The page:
Generally nowadays we can imagine what tai chi is, we can even look at tai chi practitioners on YouTube or similar platforms and marvel at the fluidity of movements. In China it is not rare to see groups of people practising tai chi ‘in the park’. Here in the UK there has been a growing interest in tai chi as well. And you have maybe thought of joining a class… But you are maybe not quite sure what it is, how it will work and what it will ‘do’.
First off I would say that Tai Chi will be beneficial to all who practice it in a fairly regular fashion. The other important point to remember is that it does not address itself to a particular age group or level of fitness. Tai Chi comes from the same roots as martial arts. It needs a minimum of dedication to learn the set. The set is a series of movements which are learnt a little every week. In my classes, each week we warm up, practice some TaiChi altogether then split into groups to learn and practise our new moves. Each week you are given a new move or two to build on the sequence you already know. In between classes it is good to find some time to practice at home. In the beginning 5 minutes 4 times a week are enough. This way over the course of a few months you can learn the 108 moves that form the set quite effortlessly. Each person learns at their own pace. There is no one size fits all here.
The approach that I teach has a lot of emphasis on health benefits, but we also look at moves applications. Our practice remains non contact ( that means no sparring or practising the moves on someone else). Our lineage teaches a very traditional form of Yang style Tai Chi which was taught to our Japanese master before the cultural revolution. So this form has remained unabbreviated, unaltered, all the elements have been preserved. For more information on our lineage please view my post on Tai Chi Lineage.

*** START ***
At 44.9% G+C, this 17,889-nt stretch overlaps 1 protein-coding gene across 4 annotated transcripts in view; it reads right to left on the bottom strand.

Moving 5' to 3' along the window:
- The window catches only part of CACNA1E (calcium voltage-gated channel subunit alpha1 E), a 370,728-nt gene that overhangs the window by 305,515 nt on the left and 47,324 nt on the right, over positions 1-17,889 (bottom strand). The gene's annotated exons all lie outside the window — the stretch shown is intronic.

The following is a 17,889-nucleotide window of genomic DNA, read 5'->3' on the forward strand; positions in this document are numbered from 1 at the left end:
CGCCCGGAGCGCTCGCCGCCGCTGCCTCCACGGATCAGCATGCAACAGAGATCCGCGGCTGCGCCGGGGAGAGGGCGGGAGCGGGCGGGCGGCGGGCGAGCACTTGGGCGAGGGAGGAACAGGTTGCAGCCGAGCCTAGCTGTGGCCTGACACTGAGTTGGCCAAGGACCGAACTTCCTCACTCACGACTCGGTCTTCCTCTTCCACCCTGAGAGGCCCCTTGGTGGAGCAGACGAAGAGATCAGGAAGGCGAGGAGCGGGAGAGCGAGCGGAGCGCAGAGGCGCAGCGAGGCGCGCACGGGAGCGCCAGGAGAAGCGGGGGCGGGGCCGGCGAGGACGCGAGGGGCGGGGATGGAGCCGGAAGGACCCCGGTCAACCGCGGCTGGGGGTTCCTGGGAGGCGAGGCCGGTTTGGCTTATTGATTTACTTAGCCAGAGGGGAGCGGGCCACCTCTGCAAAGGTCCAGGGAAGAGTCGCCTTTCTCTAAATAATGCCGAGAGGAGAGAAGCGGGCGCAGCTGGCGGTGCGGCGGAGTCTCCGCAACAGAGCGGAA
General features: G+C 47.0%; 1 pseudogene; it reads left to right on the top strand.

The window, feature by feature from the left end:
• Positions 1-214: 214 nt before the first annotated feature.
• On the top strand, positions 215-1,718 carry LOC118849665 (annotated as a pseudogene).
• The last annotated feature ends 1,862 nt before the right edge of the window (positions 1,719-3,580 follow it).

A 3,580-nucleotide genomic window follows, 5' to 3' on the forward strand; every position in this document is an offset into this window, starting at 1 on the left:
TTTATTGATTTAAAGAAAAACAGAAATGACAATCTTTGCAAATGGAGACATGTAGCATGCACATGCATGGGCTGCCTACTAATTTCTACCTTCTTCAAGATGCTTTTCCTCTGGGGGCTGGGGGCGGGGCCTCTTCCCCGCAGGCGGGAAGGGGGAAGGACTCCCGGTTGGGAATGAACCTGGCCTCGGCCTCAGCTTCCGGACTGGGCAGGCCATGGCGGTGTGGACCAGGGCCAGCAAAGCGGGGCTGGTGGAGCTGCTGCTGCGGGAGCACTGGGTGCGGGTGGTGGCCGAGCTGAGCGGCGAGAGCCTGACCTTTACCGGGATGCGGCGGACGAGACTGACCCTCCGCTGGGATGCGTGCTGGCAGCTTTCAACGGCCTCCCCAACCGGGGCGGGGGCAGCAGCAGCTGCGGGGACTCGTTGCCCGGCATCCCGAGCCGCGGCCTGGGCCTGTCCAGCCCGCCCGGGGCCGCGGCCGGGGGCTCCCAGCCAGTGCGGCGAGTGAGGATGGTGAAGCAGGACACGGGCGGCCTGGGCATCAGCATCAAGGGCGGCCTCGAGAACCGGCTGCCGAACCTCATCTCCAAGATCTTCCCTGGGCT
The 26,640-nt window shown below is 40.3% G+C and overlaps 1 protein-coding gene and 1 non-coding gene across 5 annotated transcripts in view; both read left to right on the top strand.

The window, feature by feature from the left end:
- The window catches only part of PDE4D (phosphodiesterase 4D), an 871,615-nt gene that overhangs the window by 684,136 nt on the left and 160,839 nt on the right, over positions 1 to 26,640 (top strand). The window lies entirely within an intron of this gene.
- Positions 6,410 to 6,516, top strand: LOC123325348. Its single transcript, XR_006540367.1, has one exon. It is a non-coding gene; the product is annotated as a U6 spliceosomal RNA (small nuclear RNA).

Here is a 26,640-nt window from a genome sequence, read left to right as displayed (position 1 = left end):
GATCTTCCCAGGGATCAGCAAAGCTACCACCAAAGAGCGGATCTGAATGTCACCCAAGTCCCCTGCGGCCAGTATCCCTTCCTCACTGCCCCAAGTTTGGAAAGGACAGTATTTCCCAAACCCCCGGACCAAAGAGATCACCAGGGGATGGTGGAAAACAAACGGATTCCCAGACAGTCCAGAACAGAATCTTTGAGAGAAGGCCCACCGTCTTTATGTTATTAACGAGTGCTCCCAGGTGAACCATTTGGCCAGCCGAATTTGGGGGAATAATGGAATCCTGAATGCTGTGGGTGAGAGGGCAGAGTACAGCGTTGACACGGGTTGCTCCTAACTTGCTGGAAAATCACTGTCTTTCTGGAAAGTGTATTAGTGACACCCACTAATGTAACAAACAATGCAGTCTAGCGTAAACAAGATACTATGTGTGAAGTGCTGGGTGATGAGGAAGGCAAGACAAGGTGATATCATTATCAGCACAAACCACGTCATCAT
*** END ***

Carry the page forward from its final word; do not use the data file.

Master Fu Zhong Wen (part of our lineage)
You have heard before probably that TaiChi bring great health benefits. Let’s look in a little more depth at what those might be:
-TaiChi will help to build your core muscles, and your muscles generally which in turn will help to combat chronic aches such as lower back pain or knee pain. Because Tai Chi is very low impact it reduces the risk of injuries and even helps those recovering from injuries.
-Tai Chi stretches your muscles, ligaments and tendons helping you keep a full range of movements. All through our lives we keep loosing flexibility. We can combat this and regain our flexibility through our practise.
-Improves balance. As you work through the set your balance will soon improve. The set comprises a lot of very stable poses as well as kicks and turn, which all help improve balance. Because we have to focus on our moves it also improves the balance in our mind.
-Improves your body, mind , spirit connection: very often we inhabit our bodies in a superficial manner. We are not used to working WITH our bodies.Tai Chi makes you very aware of how your body works, it also lets you inhabit your body fully, giving your full attention to ‘you’.
-Helps fight stress effectively. Tai Chi is often referred to as meditation in movement. It takes around 15 minutes for our bodies to get relaxed. The long form of Tai Chi takes around that much time to complete, so it is the perfect exercise to relax to. After you have practiced a while you also lose yourself in the movements and can fully relax your mind and enjoy the ’emptiness’.
-Lowers blood pressure and helps balance the immune system.
-Helps improve the circulation of Qi. In traditional Chinese medicine Qi is a vital component of our well being and so is its circulation. The aim of the Tai Chi set is to promote that circulation and help dissolve any blockages that may be in the way. It is not something you have to believe in. As you practice Tai Chi, you become more and more aware of the flow of Qi inside your body. You will probably experience it as warmth or tiggling sensations.
I hope this answers some of the questions that you may have when considering to start learning Tai Chi. The only way to answer all the questions is to start your practice. Approach your practice lightheartedly and openly, and most of all I hope you will enjoy it.